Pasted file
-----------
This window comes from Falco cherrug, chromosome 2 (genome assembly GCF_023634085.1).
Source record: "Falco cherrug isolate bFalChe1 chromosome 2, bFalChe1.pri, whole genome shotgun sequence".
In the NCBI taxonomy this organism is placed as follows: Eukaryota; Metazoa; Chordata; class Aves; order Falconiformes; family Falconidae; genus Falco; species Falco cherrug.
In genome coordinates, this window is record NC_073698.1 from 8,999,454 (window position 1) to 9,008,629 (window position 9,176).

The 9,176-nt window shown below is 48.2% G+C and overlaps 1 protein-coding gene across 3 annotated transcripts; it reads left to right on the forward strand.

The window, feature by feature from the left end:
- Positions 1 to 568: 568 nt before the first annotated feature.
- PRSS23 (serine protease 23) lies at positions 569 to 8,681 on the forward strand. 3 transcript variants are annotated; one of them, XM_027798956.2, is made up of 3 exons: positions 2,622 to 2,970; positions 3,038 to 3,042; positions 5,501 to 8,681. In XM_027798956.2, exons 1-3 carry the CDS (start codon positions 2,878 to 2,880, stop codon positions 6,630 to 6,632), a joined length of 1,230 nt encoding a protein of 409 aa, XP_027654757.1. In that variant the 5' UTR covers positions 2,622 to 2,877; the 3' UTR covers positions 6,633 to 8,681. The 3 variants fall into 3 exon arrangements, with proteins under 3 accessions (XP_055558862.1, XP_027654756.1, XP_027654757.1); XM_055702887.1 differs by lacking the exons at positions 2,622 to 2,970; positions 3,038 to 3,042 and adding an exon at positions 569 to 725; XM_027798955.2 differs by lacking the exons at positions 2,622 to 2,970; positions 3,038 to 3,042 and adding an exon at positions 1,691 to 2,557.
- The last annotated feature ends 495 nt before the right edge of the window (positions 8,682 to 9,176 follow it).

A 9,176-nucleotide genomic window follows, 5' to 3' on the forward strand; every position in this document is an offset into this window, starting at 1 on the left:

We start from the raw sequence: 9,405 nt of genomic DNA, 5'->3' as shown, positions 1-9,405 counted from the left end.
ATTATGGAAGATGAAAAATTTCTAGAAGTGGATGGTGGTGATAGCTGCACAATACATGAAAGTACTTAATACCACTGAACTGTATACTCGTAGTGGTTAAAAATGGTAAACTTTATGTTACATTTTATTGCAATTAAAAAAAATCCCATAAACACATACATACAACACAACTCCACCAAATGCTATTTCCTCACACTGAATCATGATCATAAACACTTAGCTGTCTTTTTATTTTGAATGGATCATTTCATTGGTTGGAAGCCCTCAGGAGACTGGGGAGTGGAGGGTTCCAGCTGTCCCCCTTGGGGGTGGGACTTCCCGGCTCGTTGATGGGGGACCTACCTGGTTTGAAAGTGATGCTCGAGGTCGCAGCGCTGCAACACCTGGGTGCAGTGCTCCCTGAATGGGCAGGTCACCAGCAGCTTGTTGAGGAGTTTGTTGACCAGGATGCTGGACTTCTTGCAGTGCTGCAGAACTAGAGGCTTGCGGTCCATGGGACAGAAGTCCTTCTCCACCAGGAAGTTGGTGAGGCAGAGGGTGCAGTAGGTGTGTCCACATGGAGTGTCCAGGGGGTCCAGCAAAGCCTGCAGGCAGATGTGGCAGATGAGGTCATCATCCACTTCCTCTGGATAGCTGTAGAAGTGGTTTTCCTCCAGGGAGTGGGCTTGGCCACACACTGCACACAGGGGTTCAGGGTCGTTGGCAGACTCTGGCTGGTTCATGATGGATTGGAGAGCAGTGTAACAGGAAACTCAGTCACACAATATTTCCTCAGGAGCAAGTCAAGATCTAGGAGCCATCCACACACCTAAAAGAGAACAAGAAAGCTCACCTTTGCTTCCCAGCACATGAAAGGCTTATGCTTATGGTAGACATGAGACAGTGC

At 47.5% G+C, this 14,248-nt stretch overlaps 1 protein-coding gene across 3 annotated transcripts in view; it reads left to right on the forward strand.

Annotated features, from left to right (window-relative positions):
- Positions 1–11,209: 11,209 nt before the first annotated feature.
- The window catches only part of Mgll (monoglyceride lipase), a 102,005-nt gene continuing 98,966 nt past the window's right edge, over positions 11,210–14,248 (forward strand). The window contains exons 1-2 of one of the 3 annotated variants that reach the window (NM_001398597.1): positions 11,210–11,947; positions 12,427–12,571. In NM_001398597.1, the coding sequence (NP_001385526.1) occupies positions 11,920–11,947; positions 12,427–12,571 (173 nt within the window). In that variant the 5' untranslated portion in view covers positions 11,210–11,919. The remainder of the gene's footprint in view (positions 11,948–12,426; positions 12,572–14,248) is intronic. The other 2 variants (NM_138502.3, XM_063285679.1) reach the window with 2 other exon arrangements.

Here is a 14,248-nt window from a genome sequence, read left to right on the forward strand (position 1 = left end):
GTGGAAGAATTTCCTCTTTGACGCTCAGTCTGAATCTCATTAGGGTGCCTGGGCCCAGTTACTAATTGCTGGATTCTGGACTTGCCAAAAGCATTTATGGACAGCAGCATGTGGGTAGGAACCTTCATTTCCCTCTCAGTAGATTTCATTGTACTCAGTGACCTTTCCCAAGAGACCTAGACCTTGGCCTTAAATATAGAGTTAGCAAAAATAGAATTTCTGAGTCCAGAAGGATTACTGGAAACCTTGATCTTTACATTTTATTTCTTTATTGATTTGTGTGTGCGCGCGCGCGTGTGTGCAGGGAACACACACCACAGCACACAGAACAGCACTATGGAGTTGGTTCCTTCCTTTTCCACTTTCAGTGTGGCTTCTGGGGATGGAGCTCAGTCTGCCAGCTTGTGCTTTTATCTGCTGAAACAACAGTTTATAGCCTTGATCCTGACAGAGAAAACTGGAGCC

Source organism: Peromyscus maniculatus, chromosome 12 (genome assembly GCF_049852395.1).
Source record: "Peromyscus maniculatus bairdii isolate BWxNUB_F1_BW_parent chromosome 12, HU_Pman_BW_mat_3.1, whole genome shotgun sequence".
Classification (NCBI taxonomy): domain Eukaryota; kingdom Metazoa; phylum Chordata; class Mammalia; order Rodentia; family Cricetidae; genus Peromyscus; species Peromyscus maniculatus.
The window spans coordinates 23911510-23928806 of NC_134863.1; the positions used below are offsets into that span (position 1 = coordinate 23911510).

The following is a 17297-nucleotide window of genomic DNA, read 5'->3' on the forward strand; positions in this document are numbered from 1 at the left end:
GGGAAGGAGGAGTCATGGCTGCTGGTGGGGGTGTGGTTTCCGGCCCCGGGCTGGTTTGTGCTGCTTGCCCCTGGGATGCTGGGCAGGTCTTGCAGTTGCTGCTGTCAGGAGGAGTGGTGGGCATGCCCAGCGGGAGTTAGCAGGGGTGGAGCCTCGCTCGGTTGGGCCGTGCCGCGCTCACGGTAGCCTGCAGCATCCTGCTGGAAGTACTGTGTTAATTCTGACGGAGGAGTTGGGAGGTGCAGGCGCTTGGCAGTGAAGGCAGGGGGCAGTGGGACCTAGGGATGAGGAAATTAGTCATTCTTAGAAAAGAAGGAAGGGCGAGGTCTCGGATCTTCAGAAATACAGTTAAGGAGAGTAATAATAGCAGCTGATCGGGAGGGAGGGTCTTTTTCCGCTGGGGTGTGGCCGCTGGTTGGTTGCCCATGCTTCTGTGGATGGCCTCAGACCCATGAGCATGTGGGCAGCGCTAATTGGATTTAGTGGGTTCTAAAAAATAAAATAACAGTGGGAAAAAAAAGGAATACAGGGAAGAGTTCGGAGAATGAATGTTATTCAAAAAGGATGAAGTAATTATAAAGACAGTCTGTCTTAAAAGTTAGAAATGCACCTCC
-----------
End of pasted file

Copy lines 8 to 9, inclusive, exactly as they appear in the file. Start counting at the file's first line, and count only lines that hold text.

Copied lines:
- PRSS23 (serine protease 23) lies at positions 569 to 8,681 on the forward strand. 3 transcript variants are annotated; one of them, XM_027798956.2, is made up of 3 exons: positions 2,622 to 2,970; positions 3,038 to 3,042; positions 5,501 to 8,681. In XM_027798956.2, exons 1-3 carry the CDS (start codon positions 2,878 to 2,880, stop codon positions 6,630 to 6,632), a joined length of 1,230 nt encoding a protein of 409 aa, XP_027654757.1. In that variant the 5' UTR covers positions 2,622 to 2,877; the 3' UTR covers positions 6,633 to 8,681. The 3 variants fall into 3 exon arrangements, with proteins under 3 accessions (XP_055558862.1, XP_027654756.1, XP_027654757.1); XM_055702887.1 differs by lacking the exons at positions 2,622 to 2,970; positions 3,038 to 3,042 and adding an exon at positions 569 to 725; XM_027798955.2 differs by lacking the exons at positions 2,622 to 2,970; positions 3,038 to 3,042 and adding an exon at positions 1,691 to 2,557.
- The last annotated feature ends 495 nt before the right edge of the window (positions 8,682 to 9,176 follow it).